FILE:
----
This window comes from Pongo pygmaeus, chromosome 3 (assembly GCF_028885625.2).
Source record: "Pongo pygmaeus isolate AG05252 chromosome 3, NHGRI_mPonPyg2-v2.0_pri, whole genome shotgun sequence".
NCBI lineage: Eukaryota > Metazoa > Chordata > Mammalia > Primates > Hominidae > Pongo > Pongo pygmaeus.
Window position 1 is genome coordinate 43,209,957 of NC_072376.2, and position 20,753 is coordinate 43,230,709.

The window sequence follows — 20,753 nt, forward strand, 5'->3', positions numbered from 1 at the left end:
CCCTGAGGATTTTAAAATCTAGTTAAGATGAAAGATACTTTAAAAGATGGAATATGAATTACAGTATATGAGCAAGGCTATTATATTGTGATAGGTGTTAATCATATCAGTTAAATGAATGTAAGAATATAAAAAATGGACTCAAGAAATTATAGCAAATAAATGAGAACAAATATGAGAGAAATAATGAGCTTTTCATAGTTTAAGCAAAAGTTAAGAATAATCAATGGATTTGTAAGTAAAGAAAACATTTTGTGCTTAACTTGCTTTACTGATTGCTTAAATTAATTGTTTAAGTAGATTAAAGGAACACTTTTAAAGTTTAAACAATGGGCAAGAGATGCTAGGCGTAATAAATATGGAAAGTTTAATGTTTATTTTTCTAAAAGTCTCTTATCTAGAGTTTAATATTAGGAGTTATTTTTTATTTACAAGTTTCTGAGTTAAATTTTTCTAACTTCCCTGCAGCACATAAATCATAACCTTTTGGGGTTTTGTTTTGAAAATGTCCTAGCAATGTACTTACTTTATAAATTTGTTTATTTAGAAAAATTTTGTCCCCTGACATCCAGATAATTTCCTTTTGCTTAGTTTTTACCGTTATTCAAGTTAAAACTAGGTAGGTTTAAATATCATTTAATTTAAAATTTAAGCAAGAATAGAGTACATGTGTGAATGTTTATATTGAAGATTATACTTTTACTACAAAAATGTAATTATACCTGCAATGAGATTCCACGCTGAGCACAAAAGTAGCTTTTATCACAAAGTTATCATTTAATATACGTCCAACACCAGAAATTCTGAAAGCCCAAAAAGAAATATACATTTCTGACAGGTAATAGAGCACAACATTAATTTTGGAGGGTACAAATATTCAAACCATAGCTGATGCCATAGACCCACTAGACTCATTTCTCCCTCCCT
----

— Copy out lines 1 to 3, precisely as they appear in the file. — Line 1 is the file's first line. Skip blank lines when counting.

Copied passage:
This window comes from Pongo pygmaeus, chromosome 3 (assembly GCF_028885625.2).
Source record: "Pongo pygmaeus isolate AG05252 chromosome 3, NHGRI_mPonPyg2-v2.0_pri, whole genome shotgun sequence".
NCBI lineage: Eukaryota > Metazoa > Chordata > Mammalia > Primates > Hominidae > Pongo > Pongo pygmaeus.